Keeping doctors in communities: A success story in BC’s north

Kristen Friesen

[Excerpts] Train your doctors locally, give them lots of community support, and more often than not, they’ll stay – that seems to be a successful formula for attracting and keeping physicians in rural areas, according to the head of a program doing just that in Northern BC.

Back in 2000, thousands of residents rallied in Prince George over their concern with health services in the area. Out of that, the Northern Medical Program was born. It’s a partnership between the University of British Columbia, the University of Northern British Columbia, and the Northern Health Authority. A couple years later, communities around northern BC joined forces with UNBC to establish the Northern Medical Programs Trust (NMPT), which today, is a $9.5 million endowment fund. It was established with donations from individuals, corporations, municipalities and service organizations. About two dozen municipalities and regional districts have joined the NMPT and made financial commitments to support the education and retention of health professionals in northern and rural communities.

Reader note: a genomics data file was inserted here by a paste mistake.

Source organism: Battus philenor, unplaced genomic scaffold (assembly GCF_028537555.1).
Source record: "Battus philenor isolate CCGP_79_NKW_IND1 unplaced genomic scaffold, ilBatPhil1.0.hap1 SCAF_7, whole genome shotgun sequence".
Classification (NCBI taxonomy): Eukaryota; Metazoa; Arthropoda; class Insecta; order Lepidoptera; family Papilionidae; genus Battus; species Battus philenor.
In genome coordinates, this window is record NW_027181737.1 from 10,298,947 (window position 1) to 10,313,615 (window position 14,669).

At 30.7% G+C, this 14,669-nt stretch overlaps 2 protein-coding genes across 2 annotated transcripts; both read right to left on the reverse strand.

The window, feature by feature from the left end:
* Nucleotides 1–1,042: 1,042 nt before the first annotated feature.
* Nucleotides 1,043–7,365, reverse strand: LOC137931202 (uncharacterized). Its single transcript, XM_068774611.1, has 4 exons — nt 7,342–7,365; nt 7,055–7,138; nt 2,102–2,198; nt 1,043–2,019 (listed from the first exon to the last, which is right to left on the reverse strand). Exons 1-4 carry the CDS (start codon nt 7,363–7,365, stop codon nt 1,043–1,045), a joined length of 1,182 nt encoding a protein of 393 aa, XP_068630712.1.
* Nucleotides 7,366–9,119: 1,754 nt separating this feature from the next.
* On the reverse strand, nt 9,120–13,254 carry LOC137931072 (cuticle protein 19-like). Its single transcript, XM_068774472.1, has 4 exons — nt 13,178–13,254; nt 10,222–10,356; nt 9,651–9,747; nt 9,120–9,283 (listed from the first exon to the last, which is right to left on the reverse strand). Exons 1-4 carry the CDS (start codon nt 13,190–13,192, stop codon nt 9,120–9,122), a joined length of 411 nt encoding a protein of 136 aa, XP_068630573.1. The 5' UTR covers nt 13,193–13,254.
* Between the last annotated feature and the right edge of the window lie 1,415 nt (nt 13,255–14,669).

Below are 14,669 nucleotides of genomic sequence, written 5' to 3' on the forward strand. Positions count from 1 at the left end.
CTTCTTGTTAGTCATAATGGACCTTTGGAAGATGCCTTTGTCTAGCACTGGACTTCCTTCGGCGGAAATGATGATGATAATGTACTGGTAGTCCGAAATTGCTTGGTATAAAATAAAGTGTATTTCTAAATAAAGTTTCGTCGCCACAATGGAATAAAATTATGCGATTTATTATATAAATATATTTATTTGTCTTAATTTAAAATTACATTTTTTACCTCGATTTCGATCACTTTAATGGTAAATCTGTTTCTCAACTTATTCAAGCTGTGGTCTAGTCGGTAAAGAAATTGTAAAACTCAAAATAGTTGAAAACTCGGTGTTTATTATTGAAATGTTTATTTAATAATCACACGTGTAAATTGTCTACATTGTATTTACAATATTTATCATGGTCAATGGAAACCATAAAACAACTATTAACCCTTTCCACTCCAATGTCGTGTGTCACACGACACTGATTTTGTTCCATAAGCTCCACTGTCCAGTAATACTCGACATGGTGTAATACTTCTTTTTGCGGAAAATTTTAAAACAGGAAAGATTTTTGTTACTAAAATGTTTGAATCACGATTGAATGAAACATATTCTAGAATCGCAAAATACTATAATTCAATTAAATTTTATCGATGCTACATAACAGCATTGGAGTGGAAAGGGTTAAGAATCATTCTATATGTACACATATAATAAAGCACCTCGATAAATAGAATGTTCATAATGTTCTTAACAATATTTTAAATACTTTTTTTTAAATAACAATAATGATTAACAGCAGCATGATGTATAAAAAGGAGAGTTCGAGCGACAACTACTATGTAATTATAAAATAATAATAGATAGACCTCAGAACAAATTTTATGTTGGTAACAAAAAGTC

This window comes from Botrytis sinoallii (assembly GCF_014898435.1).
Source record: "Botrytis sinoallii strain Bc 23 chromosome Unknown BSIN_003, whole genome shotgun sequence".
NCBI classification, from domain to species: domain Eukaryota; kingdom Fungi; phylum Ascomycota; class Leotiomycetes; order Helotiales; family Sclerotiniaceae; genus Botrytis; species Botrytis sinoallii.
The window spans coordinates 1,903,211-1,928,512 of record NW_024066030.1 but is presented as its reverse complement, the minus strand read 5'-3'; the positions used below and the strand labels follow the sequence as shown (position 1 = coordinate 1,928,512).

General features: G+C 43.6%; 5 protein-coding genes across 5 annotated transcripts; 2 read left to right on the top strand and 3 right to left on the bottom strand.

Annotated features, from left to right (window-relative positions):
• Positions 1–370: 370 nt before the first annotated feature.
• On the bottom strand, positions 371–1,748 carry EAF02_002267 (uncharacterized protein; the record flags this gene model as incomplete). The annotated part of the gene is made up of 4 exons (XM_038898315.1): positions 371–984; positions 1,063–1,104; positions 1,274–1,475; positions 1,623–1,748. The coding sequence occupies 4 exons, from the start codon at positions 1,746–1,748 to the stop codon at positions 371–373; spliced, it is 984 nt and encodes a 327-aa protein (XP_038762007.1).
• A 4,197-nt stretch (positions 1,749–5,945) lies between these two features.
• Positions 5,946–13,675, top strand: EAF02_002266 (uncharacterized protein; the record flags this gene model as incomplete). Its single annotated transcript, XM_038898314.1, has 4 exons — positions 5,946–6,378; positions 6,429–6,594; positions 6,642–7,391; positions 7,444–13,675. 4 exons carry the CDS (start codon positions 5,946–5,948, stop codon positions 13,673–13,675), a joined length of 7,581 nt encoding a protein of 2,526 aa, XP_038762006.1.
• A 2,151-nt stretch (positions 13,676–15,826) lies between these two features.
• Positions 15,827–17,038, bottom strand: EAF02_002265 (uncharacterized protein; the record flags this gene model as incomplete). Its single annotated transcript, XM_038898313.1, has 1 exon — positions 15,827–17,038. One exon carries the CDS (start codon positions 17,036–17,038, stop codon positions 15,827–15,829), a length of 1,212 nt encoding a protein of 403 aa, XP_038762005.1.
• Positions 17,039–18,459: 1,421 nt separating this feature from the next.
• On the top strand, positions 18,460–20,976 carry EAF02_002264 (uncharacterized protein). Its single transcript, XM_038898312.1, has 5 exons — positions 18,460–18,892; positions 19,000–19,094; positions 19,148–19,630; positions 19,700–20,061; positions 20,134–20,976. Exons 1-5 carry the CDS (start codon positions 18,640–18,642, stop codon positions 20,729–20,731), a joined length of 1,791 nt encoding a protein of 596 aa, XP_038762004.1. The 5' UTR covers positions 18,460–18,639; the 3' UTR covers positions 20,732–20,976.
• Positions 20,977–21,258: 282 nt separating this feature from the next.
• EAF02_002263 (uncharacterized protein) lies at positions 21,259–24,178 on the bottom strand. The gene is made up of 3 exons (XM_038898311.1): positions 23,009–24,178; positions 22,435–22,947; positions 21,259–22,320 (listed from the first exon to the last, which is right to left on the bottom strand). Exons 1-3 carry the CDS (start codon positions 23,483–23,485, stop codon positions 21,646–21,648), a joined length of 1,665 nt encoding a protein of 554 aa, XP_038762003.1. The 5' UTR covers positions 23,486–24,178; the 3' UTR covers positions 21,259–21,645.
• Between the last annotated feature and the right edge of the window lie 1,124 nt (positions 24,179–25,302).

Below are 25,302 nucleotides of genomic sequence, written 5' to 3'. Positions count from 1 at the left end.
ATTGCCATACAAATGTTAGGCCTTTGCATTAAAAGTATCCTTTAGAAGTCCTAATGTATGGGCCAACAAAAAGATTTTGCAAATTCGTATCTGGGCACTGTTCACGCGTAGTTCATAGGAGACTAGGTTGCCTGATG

“You hear physicians say that they wouldn’t be working here had they not had the experiencing of working in this kind of rural area,” says Dr. Paul Winwood, the regional associate dean for the University of British Columbia’s Northern Medical Program

The Northern Medical Program – just like the Southern Medical Program that provides clinical training at several locations, from Kelowna to Vernon, Kamloops, Penticton and in Cranbrook, is among the first of its kind in North America. A total of 32 students are accepted into both the NMP and the SMP every year. The programs are focused on training physicians from and for underserved and rural communities.

“The aim is to increase the healthcare profession in BC and support their education in BC, and what we’ve seen, is that our grads are coming back in numbers that are rewarding,” said Winwood of the northern program.

Studies suggest doctors who train in these types of communities are more likely to return to practice there, once their education is complete, said Dr. Allan Jones, regional associate dean for the Interior region.

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